Objective: The University of Michigan Medical School is integrating into its curriculum the attitudes, knowledge, and skills that pertain to the care of older individuals using a defined set of core learning outcomes encompassing all four years. Students will demonstrate proficiency in these outcomes as a graduation requirement. We have developed an individualized, interactive, Web-based geriatrics portfolio to track the acquisition and mastery of these outcomes for students.
Description: The required learning outcomes in geriatrics are presented to first-year students in their geriatrics portfolio Web page. The outcomes have been adapted from the recommendations published by the American Geriatrics Society's Education Committee.1 The portfolio cross-references learning outcomes to specific activities in the curriculum. The activities include content given in lectures, multidisciplinary case discussions, standardized patient instructor (SPI) experiences involving older patients, and specific types of patient encounters during the clinical years. The portfolio allows documentation of completion dates of specific activities and the evaluations the student received. Certain activities such as the SPI experiences will include hyperlinks to their descriptions and the information that should be reviewed prior to each activity. The portfolio is integrated with existing administrative databases. Data entry occurs through links (e.g., exam scores), uploading comment forms from the SPI, and direct student input. One novel example of student input is the ability to upload information concerning encounters with older patients that students are recording in personal data assistant templates such that this information maps directly to the appropriate learning outcomes in their portfolios. The portfolio is designed to encourage students to take responsibility for their geriatrics education. Several types of evaluation data are provided, some that are specific to an activity (e.g., SPI feedback) and others that provide global assessments of learning outcomes (e.g., attitude surveys). The Web page can be displayed by the list of outcomes (categorized by attitudes, knowledge, and skills), by medical school year, and by date of completion. In this way, students can see at a glance how they are performing and whether they are up-to-date with completing the required outcomes.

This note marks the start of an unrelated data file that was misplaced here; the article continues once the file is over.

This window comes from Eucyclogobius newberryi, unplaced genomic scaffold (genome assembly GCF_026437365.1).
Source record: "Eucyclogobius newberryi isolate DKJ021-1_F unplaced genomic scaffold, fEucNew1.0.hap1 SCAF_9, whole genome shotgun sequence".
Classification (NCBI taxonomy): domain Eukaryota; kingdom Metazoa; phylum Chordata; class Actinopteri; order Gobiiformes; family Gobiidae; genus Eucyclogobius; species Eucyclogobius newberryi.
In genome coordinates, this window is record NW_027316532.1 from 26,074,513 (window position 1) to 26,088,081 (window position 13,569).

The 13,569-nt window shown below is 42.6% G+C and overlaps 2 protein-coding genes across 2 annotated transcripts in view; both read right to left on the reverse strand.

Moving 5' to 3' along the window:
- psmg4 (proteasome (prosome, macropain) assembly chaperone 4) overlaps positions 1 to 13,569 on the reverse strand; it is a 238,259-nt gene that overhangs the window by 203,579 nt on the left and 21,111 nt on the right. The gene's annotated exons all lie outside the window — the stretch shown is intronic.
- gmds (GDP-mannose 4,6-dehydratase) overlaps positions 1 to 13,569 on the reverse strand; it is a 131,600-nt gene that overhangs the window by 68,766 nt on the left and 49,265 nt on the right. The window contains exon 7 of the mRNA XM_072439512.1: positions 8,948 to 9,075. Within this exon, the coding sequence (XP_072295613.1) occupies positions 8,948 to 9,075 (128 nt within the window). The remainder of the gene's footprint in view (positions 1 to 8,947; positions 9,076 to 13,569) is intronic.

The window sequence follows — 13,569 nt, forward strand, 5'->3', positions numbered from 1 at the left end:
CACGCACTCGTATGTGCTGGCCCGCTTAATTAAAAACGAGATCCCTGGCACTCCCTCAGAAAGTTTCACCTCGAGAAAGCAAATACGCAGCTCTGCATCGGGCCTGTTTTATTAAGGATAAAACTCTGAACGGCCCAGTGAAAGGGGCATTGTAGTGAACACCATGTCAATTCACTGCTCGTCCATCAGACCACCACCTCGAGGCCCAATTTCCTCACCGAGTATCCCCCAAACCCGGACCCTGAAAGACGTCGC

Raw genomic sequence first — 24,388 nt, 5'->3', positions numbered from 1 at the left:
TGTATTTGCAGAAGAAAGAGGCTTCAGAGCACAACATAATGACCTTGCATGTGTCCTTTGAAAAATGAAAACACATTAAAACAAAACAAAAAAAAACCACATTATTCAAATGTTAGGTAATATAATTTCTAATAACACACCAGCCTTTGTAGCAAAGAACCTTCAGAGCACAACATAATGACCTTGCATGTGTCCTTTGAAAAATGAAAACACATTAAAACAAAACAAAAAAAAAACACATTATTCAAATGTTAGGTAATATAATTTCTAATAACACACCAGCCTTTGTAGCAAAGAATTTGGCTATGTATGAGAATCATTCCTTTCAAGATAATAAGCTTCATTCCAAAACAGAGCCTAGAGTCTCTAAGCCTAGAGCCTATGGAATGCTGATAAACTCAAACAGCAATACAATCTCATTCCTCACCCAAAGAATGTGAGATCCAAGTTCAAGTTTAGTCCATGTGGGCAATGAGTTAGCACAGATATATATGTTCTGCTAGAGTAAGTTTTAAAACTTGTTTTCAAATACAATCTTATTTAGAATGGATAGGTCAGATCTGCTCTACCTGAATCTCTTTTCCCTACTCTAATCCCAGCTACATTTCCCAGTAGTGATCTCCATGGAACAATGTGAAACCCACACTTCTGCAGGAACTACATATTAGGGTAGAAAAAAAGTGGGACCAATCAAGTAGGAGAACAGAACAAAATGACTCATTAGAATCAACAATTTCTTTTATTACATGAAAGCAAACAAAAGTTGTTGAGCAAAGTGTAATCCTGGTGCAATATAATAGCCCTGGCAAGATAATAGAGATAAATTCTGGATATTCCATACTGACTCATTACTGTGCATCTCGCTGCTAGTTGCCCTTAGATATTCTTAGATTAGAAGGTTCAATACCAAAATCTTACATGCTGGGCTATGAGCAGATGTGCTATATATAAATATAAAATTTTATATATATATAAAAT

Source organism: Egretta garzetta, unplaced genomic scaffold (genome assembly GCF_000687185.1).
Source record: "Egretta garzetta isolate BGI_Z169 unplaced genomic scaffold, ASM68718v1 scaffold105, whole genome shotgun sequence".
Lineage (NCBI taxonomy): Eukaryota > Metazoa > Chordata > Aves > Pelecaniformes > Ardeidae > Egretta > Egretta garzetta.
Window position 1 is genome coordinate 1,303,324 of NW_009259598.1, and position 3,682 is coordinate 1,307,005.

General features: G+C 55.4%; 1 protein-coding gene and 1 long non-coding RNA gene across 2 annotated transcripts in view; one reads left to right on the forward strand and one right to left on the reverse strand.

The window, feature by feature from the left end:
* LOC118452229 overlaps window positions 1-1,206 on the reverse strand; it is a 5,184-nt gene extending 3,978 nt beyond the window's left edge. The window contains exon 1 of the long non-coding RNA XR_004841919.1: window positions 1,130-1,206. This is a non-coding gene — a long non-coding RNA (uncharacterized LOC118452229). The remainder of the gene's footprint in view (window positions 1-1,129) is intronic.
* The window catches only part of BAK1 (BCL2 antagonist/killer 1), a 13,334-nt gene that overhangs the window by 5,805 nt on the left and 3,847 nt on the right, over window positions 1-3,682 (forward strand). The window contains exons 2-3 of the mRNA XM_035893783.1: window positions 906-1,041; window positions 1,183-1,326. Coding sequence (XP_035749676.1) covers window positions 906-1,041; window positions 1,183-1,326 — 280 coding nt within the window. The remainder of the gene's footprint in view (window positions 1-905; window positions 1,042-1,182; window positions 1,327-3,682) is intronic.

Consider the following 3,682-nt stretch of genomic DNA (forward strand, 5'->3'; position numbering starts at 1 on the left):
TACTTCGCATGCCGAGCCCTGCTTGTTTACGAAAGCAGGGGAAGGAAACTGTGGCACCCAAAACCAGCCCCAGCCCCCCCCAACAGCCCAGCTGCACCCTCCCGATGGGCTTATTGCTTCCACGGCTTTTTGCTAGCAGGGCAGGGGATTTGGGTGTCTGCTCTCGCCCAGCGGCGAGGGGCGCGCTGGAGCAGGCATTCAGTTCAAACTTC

Discussion: The geriatrics portfolio serves to identify and highlight geriatrics-related content across the four years. Its interactive features make it much more dynamic than a written transcript. Requiring proficiency in learning outcomes related to geriatrics for graduation will clearly convey to students that this information is critically important in their training to become physicians. The individualized evaluation summaries will prove useful to the student because self-directed learning opportunities can be targeted to address weak areas. Evaluation of performances will also aid program directors to appropriately modify the curriculum to address any deficiencies. This innovative Web-based approach to capture learning outcomes that are dispersed throughout a four-year curriculum may also find application in similar curricula (e.g., women's health and end-of-life care).
1. The American Geriatrics Society. Areas of Basic Competency for the Care of Older Patients for Medical and Osteopathic Schools. 〈http://www.americangeriatrics.org/
Peer-reviewed Collection of Reports on Innovative Approaches to Medical Education